Lawsuit filed against Tyco over contrast agent side effect
A Cleveland man has filed a lawsuit against Tyco International and two healthcare subsidiaries, Tyco Healthcare Group and Mallinckrodt, claiming that the company’s drug Optimark caused him a debilitating skin and joint disease known as nephrogenic systemic fibrosis (NSF).

The suit seeks nine separate causes of action stemming from the effects of Optimark alleged in the suit. Optimark is injected into patients prior to magnetic resonance imaging (MRI) to help diagnosticians distinguish blood vessels from nearby tissues.

According to information released by the firm handling the case, the U.S. Food and Drug Administration (FDA) last year acknowledged that there were 200 reports worldwide of NSF, also sometimes called nephrogenic fibrosing dermopathy. The suit states that in 2006 the FDA issued Public Health Advisory alerts about the development of serious, sometimes fatal, NSF/NFD following patient exposure to gadolinium-based contrast agents, including Optimark.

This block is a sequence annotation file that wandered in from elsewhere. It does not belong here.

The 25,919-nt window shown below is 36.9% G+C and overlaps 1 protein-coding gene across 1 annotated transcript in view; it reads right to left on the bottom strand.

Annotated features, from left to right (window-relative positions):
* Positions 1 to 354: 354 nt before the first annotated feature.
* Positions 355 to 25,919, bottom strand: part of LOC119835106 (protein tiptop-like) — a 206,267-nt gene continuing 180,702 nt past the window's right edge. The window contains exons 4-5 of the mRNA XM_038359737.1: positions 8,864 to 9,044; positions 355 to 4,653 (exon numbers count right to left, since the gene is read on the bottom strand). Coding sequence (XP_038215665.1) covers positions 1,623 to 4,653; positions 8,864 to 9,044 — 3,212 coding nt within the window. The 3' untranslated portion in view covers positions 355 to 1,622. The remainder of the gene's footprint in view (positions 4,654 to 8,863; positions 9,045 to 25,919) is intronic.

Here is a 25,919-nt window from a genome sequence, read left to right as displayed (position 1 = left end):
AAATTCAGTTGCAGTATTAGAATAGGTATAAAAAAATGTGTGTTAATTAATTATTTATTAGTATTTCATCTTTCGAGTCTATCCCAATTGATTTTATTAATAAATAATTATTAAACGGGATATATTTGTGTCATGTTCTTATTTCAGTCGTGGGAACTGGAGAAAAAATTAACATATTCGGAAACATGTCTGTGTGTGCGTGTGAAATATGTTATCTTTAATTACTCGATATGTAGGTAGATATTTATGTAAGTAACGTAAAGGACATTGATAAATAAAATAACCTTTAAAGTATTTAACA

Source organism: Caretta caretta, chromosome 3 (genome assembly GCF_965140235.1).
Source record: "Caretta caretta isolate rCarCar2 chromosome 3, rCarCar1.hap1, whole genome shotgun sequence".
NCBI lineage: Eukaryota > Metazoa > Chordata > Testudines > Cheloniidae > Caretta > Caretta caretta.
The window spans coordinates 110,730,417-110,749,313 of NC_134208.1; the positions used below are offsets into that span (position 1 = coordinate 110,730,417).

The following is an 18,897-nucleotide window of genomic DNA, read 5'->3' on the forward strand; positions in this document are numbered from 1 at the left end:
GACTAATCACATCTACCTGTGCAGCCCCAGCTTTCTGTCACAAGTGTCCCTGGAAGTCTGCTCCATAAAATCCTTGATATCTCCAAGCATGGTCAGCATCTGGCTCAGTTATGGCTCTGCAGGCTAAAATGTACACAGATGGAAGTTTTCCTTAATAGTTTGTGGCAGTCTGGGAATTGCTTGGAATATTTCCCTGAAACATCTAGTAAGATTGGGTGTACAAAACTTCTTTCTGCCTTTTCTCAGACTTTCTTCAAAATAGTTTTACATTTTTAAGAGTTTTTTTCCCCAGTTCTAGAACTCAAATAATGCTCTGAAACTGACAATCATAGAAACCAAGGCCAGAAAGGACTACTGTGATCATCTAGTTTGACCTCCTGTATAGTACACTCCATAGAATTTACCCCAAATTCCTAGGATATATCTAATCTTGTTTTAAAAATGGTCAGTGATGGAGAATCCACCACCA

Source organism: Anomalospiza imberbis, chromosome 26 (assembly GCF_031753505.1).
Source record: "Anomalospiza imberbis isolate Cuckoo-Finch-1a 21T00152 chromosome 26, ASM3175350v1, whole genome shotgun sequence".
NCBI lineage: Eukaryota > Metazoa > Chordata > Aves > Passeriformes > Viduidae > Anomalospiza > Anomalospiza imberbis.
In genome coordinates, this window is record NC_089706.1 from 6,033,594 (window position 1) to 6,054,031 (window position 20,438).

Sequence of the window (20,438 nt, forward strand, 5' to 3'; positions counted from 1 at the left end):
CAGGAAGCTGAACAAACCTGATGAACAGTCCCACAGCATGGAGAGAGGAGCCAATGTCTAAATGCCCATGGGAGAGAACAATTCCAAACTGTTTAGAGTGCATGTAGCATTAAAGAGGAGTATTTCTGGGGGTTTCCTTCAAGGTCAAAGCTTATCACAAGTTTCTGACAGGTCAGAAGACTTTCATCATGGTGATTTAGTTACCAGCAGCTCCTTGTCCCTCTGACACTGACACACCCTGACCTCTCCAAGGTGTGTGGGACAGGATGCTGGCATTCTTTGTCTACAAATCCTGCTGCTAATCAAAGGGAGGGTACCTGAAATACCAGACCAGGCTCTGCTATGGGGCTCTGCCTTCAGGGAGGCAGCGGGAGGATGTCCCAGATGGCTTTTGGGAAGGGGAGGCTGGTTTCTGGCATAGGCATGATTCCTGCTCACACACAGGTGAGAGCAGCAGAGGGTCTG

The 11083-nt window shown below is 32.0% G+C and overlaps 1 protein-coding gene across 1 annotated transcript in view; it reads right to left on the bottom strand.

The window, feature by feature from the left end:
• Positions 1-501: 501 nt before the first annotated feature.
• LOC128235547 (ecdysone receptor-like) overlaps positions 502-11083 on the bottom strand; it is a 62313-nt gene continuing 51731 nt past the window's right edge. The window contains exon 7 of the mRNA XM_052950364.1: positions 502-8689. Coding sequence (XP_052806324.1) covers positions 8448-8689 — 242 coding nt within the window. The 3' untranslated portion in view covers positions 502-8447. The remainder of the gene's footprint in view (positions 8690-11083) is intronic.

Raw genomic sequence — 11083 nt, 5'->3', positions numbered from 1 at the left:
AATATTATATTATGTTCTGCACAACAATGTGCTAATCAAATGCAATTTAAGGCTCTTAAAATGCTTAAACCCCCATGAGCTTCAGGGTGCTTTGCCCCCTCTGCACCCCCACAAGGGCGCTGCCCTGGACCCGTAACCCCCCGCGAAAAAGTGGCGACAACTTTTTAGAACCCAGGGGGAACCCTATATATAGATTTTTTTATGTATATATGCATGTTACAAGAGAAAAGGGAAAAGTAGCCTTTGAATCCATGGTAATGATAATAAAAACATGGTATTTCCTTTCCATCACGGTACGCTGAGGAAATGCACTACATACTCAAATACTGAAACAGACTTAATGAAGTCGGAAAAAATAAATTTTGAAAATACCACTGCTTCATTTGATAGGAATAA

The suit claims that Tyco was aware, or should have known, of the risks of Optimark. "During the years that defendants have manufactured, marketed, and sold Optimark, there have been numerous case reports, studies, assessments, papers, and other clinical data that have described and/or demonstrated NSF/NFD in connection with the use of certain gadolinium-based contrast agents, including Optimark," states the suit.

The firm believes this could be the first such case of its kind in the United States.

Tyco Healthcare/Mallinckrodt said in a released statement that it “has not been served with any litigation related to nephrogenic systemic fibrosis (NSF)” and that the organization does not as a practice comment on pending litigation.

The company added that “Mallinckrodt and other manufacturers of gadolinium-based magnetic resonance agents in the United States have been cooperating with an ongoing FDA investigation to determine the relationship between exposure to these agents and the diagnosis of NSF in certain patients with impaired renal function.”

Further, the company said that “Mallinckrodt is fully committed to the timely dissemination of safety information about its products to the healthcare community and has encouraged its customers to exercise caution and follow the guidelines published in the FDA Public Health Advisory when using any gadolinium-based agents in patients with renal impairment."